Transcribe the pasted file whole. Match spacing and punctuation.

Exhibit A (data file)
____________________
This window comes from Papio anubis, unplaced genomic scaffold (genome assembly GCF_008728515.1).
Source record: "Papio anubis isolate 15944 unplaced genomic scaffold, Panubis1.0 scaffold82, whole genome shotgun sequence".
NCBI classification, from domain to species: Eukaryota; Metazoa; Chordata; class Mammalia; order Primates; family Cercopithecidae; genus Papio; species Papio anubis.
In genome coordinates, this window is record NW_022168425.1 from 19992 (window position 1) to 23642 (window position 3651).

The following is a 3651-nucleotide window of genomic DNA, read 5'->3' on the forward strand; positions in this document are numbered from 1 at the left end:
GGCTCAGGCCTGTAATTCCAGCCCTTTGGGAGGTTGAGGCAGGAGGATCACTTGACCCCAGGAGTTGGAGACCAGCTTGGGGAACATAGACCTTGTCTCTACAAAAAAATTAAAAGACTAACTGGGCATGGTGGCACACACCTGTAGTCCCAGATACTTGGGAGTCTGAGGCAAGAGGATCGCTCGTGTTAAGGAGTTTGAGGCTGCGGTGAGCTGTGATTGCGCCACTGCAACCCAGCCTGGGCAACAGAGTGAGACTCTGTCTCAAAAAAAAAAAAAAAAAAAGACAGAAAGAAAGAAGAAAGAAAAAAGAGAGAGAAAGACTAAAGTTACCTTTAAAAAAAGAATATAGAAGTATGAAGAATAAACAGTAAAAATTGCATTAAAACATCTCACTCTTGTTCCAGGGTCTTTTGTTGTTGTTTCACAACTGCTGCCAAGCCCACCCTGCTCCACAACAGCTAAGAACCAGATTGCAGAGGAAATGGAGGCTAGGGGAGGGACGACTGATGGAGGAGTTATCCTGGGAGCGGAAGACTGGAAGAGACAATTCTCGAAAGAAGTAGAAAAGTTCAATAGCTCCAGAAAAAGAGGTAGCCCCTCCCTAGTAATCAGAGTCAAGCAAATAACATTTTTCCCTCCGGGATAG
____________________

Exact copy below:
This window comes from Papio anubis, unplaced genomic scaffold (genome assembly GCF_008728515.1).
Source record: "Papio anubis isolate 15944 unplaced genomic scaffold, Panubis1.0 scaffold82, whole genome shotgun sequence".
NCBI classification, from domain to species: Eukaryota; Metazoa; Chordata; class Mammalia; order Primates; family Cercopithecidae; genus Papio; species Papio anubis.
In genome coordinates, this window is record NW_022168425.1 from 19992 (window position 1) to 23642 (window position 3651).

The following is a 3651-nucleotide window of genomic DNA, read 5'->3' on the forward strand; positions in this document are numbered from 1 at the left end:
GGCTCAGGCCTGTAATTCCAGCCCTTTGGGAGGTTGAGGCAGGAGGATCACTTGACCCCAGGAGTTGGAGACCAGCTTGGGGAACATAGACCTTGTCTCTACAAAAAAATTAAAAGACTAACTGGGCATGGTGGCACACACCTGTAGTCCCAGATACTTGGGAGTCTGAGGCAAGAGGATCGCTCGTGTTAAGGAGTTTGAGGCTGCGGTGAGCTGTGATTGCGCCACTGCAACCCAGCCTGGGCAACAGAGTGAGACTCTGTCTCAAAAAAAAAAAAAAAAAAAGACAGAAAGAAAGAAGAAAGAAAAAAGAGAGAGAAAGACTAAAGTTACCTTTAAAAAAAGAATATAGAAGTATGAAGAATAAACAGTAAAAATTGCATTAAAACATCTCACTCTTGTTCCAGGGTCTTTTGTTGTTGTTTCACAACTGCTGCCAAGCCCACCCTGCTCCACAACAGCTAAGAACCAGATTGCAGAGGAAATGGAGGCTAGGGGAGGGACGACTGATGGAGGAGTTATCCTGGGAGCGGAAGACTGGAAGAGACAATTCTCGAAAGAAGTAGAAAAGTTCAATAGCTCCAGAAAAAGAGGTAGCCCCTCCCTAGTAATCAGAGTCAAGCAAATAACATTTTTCCCTCCGGGATAG